This is the discussion for the case study: 37 year old male CC: “Light-headedness” (posted earlier this week).
Here’s the question asked by the paramedic who submitted the case.
“The first 12 lead ECG shows Q-waves in the inferior leads. Perhaps this isn’t a surprise considering the patient’s history of MI. But what about the flipped T-waves? Do prior MIs flip the T-waves at all?”
Consider the following graphic.
Granted, the patient states his MI was 2 years ago, but in my experience the T-wave does not always recover.
Now I’d like to address those of you who are questioning why Brian H. et al. suspect the possibility that a stent in the RCA is re-occluded. I have to admit, I didn’t see these very subtle findings until they were brought to my attention. That’s probably because I focused on the question that was asked.
Speaking of which, has anyone read The Invisible Gorilla?
Before I go further, I am not saying this ECG shows a STEMI. I’m saying this ECG is very suspicious.
Take a look at the following graphics.
Once again I will invoke Tomas Garcia MD’s rule to “consider the company” any ECG abnormality keeps.
If we accept the possibility that the Q-waves and inverted T-waves in the inferior leads are this patient’s “normal” baseline then we need to amend our approach slightly.
You can see that the ST-segments and T-waves in lead aVL are “pulled down” (flat ST-segments and smaller T-waves) at 21:31:30.
Whenever I see flat T-waves in the high lateral leads I get suspicious! This is often the earliest indication of acute inferior STEMI. The reciprocal changes usually come first according to computer modeling and my own anecdotal experience.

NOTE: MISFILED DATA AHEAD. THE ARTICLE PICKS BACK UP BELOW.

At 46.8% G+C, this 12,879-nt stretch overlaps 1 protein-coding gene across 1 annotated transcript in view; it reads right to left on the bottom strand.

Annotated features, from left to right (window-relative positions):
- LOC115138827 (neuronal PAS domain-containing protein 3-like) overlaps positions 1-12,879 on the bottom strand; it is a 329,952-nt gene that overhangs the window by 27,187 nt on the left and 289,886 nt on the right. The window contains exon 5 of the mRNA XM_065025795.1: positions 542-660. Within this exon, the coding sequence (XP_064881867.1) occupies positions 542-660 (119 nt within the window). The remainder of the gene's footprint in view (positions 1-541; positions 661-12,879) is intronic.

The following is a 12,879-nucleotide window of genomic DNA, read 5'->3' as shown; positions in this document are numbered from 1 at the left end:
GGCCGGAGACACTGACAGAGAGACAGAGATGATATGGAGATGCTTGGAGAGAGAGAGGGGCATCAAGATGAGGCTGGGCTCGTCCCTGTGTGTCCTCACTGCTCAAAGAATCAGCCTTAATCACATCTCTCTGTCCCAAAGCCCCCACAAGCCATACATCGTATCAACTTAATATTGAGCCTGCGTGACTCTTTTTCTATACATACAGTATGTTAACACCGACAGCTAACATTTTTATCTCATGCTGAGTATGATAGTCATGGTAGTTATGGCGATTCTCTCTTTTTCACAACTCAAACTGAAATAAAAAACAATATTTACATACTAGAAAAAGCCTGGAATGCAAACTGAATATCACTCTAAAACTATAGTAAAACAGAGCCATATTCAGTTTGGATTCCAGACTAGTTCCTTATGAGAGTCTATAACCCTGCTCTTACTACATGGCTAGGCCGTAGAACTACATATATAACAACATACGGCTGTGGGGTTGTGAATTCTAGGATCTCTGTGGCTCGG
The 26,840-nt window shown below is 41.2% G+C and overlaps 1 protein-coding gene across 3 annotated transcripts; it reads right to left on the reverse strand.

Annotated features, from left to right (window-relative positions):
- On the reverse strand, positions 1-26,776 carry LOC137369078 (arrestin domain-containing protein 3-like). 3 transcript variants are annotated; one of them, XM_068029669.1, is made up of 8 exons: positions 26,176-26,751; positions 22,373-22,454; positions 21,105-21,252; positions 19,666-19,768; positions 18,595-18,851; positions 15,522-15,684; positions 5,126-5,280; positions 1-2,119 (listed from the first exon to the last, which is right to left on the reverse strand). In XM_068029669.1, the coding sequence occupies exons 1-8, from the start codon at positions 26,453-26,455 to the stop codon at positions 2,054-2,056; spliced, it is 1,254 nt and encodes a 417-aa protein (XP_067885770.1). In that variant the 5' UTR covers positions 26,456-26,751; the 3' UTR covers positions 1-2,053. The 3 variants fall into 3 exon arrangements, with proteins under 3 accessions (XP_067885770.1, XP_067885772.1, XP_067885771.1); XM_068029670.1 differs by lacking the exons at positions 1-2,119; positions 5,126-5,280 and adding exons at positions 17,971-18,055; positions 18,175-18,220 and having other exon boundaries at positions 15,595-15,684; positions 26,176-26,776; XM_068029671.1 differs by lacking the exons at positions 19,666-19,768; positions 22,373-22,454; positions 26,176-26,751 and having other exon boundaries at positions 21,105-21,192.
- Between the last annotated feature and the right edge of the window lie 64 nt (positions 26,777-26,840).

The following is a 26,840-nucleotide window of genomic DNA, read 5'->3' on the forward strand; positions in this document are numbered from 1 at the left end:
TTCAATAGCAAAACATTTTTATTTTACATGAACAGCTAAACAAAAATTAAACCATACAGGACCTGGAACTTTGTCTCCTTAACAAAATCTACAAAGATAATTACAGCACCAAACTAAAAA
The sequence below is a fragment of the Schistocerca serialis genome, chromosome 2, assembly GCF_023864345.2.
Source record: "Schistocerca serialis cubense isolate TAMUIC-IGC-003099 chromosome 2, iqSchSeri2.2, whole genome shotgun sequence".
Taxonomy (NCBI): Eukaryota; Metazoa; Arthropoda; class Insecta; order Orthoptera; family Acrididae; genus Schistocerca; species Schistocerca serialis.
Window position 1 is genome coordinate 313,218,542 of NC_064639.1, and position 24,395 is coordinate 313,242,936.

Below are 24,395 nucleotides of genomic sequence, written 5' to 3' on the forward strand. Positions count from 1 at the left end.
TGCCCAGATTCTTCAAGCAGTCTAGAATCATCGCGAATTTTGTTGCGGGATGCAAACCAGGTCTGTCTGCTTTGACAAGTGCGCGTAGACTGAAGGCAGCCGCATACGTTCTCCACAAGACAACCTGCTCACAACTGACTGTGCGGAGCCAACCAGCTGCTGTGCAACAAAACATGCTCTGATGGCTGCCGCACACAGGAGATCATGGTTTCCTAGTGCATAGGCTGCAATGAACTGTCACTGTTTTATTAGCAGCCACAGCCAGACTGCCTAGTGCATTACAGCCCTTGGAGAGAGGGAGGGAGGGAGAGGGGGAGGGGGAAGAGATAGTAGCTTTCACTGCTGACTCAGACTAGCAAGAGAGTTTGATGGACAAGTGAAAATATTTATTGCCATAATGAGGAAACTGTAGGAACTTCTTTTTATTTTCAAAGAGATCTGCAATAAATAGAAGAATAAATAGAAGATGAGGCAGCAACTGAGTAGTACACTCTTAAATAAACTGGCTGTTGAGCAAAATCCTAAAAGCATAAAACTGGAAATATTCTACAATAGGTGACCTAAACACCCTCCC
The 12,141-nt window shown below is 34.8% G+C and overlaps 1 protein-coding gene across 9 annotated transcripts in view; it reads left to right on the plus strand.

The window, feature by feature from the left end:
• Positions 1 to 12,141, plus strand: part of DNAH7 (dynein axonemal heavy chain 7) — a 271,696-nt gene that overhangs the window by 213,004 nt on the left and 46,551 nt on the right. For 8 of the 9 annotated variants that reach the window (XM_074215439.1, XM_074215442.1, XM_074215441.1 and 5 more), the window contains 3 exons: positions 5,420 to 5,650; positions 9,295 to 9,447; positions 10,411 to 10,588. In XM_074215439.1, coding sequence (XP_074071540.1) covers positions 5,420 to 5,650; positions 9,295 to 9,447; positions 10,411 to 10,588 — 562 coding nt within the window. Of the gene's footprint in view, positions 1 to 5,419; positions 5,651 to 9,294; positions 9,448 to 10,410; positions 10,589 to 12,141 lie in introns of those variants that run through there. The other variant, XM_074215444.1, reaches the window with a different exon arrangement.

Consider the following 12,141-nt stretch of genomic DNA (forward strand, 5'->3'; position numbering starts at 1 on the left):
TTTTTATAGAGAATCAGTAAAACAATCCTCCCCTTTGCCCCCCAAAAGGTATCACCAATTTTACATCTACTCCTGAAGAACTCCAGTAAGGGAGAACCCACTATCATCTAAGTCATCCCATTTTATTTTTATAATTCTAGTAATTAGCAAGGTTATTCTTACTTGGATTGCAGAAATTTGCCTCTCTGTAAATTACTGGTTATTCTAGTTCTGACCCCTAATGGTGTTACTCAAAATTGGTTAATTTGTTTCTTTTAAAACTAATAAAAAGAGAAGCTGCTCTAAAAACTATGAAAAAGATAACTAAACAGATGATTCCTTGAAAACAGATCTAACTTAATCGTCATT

By 21:49:05 this finding disappears. One has to wonder if this is due to oxygen and nitroglycerin!
I realize that no one is disputing this patient is most likely experiencing ACS. The question on the table is whether or not this could be an early STEMI.
Let’s move on to lead III.
These ST-segments are also flattening at 21:31:30, but they appear to be “flattening” in the wrong direction! I say this because the depth of the T-wave is less. In other words, this could be early pseudo-normalization of a baseline inverted T-wave.
What does that mean? It means that if your baseline T-wave is inverted, acute STEMI can “recover” the T-wave prior to ST-segment elevation. That’s why this finding is suspicious.
The finding disappears by 21:49:05.
It’s the reciprocal nature of the changes viewed in leads III and aVL that is troubling!
Finally, let’s look at the right precordial leads V2 and V3.
You can see that the ST-segments are depressed at 21:31:30 and back to normal by 21:49:05. Again, this is troubling because ST-depression in the high lateral leads and the right precordial leads frequently accompanies acute inferior STEMI.
Would an “old” ECG help for comparison? Without question!
The paramedic who submitted the case is attempting to follow up on the case. I’m sure you’d all be interested in the final diagnosis.